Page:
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The Believing Body

[group in front of church]

A community of the faithful gather behind their church for a photograph.

This image beckons back to a former time largely unfamiliar to the post-modern, cybernetic viewer.  Conspicuously absent are the powerful chords that brought a different kind of "light" and energy to the world.  Looming in the stark background is a misty coldness that seems to be steeling its way towards this huddled mass of "believers." Here, the chosen few are mimicking the  living trees surrounding them, as they seek to grow deeper roots in the life-giving soil of their foundational faith.  As the framing suggests, the living soul of lived-bodies is primary: The people are the church, and the church is for the people.  The building of brick and mortar serves as a space for communal happenings and as a witness to the on-going act of incarnational living.  The four walls are instrumental  to the facilitation of the sacramental: A living community, this body of believers, the wise who are "like trees planted by the rivers of waters" meet here to collectively remember The Body of Christ and their mutual obligation to one another.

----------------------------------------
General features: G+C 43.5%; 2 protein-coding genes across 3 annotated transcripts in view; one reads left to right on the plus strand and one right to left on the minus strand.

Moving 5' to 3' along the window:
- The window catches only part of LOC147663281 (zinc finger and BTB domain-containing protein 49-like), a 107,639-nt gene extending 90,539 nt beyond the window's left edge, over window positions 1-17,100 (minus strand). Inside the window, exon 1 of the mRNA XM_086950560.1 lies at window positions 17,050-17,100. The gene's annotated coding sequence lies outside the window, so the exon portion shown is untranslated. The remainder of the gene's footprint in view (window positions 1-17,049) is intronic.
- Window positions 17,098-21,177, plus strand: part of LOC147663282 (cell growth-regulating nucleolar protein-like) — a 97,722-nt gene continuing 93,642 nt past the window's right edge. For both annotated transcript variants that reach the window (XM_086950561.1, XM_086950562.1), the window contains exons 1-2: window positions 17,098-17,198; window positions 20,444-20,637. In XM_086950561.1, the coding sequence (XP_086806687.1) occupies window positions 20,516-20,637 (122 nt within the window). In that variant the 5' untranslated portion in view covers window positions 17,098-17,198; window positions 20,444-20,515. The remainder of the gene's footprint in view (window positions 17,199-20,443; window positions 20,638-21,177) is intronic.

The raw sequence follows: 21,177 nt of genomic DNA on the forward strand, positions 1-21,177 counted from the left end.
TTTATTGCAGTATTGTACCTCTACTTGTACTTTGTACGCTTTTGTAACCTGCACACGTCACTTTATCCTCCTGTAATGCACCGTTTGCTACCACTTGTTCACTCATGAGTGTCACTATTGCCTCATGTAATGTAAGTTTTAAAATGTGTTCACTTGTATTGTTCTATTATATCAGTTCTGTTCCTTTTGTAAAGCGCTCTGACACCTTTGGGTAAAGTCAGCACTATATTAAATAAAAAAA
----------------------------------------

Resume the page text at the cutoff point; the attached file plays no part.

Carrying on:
Finally, this post card offers us a social critique in the form of a paradox that sounds something like a riddle: The things missing from this picture are the things present in our contemporary lives.  But, are the things missing in our overly-technologized lives to be found in the leanness of our past?  Can looking back be a way of seeing forward?  The post card is still speaking, still asking.